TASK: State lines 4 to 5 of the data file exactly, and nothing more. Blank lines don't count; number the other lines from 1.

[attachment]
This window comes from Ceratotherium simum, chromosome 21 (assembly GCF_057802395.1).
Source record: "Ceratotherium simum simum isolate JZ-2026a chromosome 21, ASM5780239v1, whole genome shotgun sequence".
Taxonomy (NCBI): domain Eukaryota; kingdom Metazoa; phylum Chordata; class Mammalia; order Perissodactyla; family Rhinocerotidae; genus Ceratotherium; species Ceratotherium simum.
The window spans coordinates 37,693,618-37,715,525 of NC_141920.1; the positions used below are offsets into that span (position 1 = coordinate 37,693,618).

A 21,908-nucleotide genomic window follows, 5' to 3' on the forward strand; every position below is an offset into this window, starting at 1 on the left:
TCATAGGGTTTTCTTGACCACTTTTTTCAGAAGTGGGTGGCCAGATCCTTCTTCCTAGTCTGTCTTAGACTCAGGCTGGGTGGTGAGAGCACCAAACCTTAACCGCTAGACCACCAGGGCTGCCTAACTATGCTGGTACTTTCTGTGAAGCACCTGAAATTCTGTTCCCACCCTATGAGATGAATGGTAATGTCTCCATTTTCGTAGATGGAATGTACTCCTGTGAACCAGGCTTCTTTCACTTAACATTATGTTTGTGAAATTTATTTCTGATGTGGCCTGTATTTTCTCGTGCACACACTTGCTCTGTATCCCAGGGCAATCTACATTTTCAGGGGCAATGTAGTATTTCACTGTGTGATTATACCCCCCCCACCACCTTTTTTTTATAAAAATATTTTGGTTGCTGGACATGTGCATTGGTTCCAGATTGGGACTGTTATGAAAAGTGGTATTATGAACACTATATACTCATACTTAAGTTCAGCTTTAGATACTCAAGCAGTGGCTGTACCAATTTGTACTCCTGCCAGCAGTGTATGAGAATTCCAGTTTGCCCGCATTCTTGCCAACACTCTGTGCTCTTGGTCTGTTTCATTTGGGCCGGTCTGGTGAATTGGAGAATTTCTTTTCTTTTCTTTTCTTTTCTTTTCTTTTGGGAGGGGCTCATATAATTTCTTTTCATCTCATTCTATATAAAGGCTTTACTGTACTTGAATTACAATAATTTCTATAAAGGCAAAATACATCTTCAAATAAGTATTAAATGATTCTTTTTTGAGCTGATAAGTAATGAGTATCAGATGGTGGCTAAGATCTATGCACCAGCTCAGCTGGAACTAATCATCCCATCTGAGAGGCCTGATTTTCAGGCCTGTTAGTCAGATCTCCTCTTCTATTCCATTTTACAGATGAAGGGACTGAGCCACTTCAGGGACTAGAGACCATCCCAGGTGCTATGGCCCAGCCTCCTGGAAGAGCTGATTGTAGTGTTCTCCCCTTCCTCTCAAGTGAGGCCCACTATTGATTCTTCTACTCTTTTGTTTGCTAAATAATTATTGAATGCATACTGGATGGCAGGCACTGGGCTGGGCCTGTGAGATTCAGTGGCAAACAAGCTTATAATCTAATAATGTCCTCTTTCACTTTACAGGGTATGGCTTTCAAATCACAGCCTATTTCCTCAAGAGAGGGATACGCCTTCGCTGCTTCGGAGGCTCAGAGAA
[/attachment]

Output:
The window spans coordinates 37,693,618-37,715,525 of NC_141920.1; the positions used below are offsets into that span (position 1 = coordinate 37,693,618).

A 21,908-nucleotide genomic window follows, 5' to 3' on the forward strand; every position below is an offset into this window, starting at 1 on the left: